Throughout her lifelong journey with sickle cell disease, creating her own artwork has helped eight-year-old Mya cope.
“Drawing is one of my favorite things,” the eight-year-old said. “When I’m in the hospital, I love playing the drawing game on Skylight TV.”
Throughout her childhood, Mya has been in and out of the hospital to manage pain crises, which result from a sickled blood cell clogging a vessel and cutting off blood flow. As she gets older, her pain crises become less and less frequent.
Mya also regularly attends the Sickle Cell Disease Program clinic, where she learned about a T-shirt design contest in which one patient’s design is chosen for a T-shirt sold in the hospital’s gift shop.
“I knew I wanted to be creative and try it just for fun,” Mya said.
She drew sickled blood cells in the shape of a heart with a message: “If you have sickle cell you should be proud of yourself. When you have sickle cell times can be hard. You should believe in yourself.”
Mya’s mom, Marie, said she was “shocked” to hear Mya’s profound thoughts.
“I asked her what she wanted her T-shirt to say, and she told me exactly what she wrote. I was impressed; this is what runs through her head?” she said. “I’m just amazed that at eight years old, she understands her illness, can translate it on paper and hopefully better people with her knowledge.”
Marie credits Mya’s sickle cell team with providing a thorough education for their whole family that empowers them to be active participants in Mya’s care.
“During one stay, they used beads to demonstrate how blood runs through her body. When they demonstrated it that way, she understood it really well. Now every time she has a hospital stay, there’s a lot of education and she’ll speak up for herself.”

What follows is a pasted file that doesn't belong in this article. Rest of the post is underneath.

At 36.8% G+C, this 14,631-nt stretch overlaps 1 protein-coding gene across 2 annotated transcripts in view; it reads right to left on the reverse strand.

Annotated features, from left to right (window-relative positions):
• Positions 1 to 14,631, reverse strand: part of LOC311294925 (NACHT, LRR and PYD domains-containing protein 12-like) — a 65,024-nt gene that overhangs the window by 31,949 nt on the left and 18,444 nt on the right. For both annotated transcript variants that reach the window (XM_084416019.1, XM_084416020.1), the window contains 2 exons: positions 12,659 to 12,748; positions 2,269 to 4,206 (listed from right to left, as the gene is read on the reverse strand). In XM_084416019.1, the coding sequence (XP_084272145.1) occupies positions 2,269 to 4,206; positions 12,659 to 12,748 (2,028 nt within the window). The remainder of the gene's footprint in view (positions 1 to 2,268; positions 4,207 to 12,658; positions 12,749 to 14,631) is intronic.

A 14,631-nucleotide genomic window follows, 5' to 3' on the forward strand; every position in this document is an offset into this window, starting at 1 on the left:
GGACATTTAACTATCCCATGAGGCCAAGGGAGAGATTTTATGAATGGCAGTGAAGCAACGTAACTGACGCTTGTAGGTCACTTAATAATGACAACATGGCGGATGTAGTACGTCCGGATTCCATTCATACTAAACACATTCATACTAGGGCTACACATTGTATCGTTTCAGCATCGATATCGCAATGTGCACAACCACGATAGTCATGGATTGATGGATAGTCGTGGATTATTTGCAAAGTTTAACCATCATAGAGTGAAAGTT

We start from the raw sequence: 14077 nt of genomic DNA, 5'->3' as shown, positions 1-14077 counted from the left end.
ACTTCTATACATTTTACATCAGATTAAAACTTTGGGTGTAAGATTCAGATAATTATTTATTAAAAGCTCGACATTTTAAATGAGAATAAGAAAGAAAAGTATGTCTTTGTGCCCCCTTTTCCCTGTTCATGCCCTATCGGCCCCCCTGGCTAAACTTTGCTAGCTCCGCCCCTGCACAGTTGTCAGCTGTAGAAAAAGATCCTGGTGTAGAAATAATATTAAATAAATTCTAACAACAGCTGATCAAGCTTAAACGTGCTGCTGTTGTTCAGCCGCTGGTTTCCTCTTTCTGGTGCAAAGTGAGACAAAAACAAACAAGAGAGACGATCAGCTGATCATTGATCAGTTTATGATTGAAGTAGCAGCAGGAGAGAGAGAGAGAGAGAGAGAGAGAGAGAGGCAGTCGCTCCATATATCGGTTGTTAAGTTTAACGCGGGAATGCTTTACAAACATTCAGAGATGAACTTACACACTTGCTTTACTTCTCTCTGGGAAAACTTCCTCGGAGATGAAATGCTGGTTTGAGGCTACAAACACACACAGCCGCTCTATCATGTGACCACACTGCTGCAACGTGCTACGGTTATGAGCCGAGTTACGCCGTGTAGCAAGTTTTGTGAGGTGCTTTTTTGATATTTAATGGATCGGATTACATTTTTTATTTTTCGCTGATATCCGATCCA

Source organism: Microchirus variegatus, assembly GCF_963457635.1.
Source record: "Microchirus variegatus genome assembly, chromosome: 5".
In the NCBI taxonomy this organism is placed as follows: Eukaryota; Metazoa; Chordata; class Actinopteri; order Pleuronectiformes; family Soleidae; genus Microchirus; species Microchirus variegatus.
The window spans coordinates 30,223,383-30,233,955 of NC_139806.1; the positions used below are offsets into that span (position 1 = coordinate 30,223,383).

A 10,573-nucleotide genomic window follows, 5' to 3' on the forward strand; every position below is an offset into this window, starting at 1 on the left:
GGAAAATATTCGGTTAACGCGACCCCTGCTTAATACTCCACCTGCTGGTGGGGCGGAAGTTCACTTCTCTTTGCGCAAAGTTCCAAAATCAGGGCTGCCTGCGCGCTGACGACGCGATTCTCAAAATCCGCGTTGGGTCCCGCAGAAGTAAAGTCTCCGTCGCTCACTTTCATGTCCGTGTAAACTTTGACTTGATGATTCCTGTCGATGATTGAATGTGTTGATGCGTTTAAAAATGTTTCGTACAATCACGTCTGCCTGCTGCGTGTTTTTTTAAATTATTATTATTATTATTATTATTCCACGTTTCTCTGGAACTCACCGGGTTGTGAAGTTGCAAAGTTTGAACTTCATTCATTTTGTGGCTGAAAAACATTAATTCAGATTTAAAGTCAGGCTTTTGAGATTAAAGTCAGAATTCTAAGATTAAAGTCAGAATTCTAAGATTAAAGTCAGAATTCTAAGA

Even though the family lives over an hour and a half away from the hospital, they choose to travel to Lurie Children’s because of the sickle cell team’s expertise and thorough attention, Marie said.
Now, Mya’s design is proudly worn by the team who has cared for her all her life, with a message she hopes will help others in her shoes.
“After all my experiences at the hospital, I learned about sickle cell, and I got to understand it now that I’m about to turn 9,” she said. “I thought that maybe if I wrote that sometimes times can be hard, it would make people feel happy.”
The Sickle Cell Disease Program is a nationally recognized center of excellence that provides comprehensive sickle cell disease care to manage the disease and prevent its complications. Our program includes:
We work to improve the health and well-being of patients affected by sickle cell disease within a kid-friendly, family-focused environment. Our specialists are trained to treat children with sickle cell disease, meet their specific needs and counsel all family members on preventive treatment measures and serious complications.